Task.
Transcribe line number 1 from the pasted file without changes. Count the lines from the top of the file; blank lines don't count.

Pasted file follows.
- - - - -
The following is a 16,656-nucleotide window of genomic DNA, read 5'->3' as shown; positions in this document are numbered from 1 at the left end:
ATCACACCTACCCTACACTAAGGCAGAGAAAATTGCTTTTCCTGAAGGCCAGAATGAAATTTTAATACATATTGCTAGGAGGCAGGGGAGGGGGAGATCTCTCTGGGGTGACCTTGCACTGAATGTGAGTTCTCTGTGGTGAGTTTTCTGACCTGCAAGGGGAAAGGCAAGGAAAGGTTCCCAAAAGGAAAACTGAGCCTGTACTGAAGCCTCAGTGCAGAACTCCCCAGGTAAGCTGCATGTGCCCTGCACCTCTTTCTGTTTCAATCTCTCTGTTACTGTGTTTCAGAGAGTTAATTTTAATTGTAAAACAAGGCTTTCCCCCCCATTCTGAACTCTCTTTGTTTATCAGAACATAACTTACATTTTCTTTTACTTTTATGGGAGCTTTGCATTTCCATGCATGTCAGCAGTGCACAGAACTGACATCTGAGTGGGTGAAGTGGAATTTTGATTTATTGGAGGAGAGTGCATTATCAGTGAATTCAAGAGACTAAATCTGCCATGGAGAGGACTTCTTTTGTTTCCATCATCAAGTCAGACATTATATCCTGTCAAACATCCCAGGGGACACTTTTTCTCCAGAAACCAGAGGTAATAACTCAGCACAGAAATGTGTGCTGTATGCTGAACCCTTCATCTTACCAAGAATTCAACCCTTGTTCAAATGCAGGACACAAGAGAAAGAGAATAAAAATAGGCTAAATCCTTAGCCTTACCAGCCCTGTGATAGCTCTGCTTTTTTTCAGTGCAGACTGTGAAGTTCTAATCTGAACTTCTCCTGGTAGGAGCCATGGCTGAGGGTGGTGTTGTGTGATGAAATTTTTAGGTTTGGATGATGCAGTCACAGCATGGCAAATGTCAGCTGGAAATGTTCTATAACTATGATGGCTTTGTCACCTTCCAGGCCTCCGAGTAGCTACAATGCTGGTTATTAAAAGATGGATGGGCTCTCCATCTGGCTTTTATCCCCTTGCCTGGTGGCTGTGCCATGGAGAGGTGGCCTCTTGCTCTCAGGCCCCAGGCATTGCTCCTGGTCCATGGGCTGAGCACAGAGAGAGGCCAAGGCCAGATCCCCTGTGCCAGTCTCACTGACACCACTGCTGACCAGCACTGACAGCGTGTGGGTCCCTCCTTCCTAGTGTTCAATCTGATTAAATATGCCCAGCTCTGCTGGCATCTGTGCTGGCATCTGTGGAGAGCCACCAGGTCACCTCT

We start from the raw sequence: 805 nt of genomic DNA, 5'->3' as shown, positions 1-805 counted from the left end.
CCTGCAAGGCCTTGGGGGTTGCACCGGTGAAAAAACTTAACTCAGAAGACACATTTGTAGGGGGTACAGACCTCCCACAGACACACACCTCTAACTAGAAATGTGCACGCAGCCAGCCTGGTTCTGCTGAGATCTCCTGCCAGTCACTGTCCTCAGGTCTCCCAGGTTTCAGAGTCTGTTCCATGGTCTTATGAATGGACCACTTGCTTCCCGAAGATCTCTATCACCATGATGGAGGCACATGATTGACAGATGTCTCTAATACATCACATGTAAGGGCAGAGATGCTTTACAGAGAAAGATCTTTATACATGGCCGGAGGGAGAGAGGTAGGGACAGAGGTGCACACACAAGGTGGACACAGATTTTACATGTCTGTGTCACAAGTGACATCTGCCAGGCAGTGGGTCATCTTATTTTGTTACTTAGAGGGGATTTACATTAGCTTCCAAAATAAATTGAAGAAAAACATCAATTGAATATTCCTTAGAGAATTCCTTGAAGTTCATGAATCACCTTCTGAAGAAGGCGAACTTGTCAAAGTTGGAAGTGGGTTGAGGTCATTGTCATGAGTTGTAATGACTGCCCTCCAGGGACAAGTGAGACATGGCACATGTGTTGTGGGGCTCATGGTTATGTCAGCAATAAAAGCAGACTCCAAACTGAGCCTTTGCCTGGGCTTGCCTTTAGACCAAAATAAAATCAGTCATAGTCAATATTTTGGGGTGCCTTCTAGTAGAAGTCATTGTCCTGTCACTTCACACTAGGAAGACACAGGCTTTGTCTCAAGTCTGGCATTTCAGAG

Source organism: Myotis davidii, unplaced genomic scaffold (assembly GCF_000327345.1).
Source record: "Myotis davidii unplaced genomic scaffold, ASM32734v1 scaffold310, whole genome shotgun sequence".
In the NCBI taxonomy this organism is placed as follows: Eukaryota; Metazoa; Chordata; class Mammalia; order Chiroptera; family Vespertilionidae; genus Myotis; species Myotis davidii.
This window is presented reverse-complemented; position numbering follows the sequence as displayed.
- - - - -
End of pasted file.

The following is a 16,656-nucleotide window of genomic DNA, read 5'->3' as shown; positions in this document are numbered from 1 at the left end: